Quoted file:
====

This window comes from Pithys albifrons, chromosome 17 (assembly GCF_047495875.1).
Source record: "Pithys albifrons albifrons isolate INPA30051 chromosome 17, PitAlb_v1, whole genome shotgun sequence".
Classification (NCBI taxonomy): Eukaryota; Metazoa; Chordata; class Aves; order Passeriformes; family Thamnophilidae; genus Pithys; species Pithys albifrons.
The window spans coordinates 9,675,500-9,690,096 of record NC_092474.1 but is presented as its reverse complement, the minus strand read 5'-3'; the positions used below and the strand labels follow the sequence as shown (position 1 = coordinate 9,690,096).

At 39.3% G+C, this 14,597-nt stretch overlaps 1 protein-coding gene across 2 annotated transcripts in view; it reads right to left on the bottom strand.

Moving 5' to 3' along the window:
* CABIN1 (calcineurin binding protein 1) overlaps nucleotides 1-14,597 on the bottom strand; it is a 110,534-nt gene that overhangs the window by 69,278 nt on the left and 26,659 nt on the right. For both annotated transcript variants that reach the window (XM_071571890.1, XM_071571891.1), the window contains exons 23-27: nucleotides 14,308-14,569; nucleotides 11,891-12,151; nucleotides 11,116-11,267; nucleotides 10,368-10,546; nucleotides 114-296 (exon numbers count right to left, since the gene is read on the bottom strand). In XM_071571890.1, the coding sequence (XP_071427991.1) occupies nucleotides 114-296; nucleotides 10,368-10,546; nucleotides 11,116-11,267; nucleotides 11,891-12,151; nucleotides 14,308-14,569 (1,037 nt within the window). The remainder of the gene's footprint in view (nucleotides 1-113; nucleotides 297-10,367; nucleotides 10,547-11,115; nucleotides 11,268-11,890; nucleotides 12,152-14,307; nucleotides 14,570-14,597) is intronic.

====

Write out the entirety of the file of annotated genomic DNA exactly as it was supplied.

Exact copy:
This window comes from Pithys albifrons, chromosome 17 (assembly GCF_047495875.1).
Source record: "Pithys albifrons albifrons isolate INPA30051 chromosome 17, PitAlb_v1, whole genome shotgun sequence".
Classification (NCBI taxonomy): Eukaryota; Metazoa; Chordata; class Aves; order Passeriformes; family Thamnophilidae; genus Pithys; species Pithys albifrons.
The window spans coordinates 9,675,500-9,690,096 of record NC_092474.1 but is presented as its reverse complement, the minus strand read 5'-3'; the positions used below and the strand labels follow the sequence as shown (position 1 = coordinate 9,690,096).

At 39.3% G+C, this 14,597-nt stretch overlaps 1 protein-coding gene across 2 annotated transcripts in view; it reads right to left on the bottom strand.

Moving 5' to 3' along the window:
* CABIN1 (calcineurin binding protein 1) overlaps nucleotides 1-14,597 on the bottom strand; it is a 110,534-nt gene that overhangs the window by 69,278 nt on the left and 26,659 nt on the right. For both annotated transcript variants that reach the window (XM_071571890.1, XM_071571891.1), the window contains exons 23-27: nucleotides 14,308-14,569; nucleotides 11,891-12,151; nucleotides 11,116-11,267; nucleotides 10,368-10,546; nucleotides 114-296 (exon numbers count right to left, since the gene is read on the bottom strand). In XM_071571890.1, the coding sequence (XP_071427991.1) occupies nucleotides 114-296; nucleotides 10,368-10,546; nucleotides 11,116-11,267; nucleotides 11,891-12,151; nucleotides 14,308-14,569 (1,037 nt within the window). The remainder of the gene's footprint in view (nucleotides 1-113; nucleotides 297-10,367; nucleotides 10,547-11,115; nucleotides 11,268-11,890; nucleotides 12,152-14,307; nucleotides 14,570-14,597) is intronic.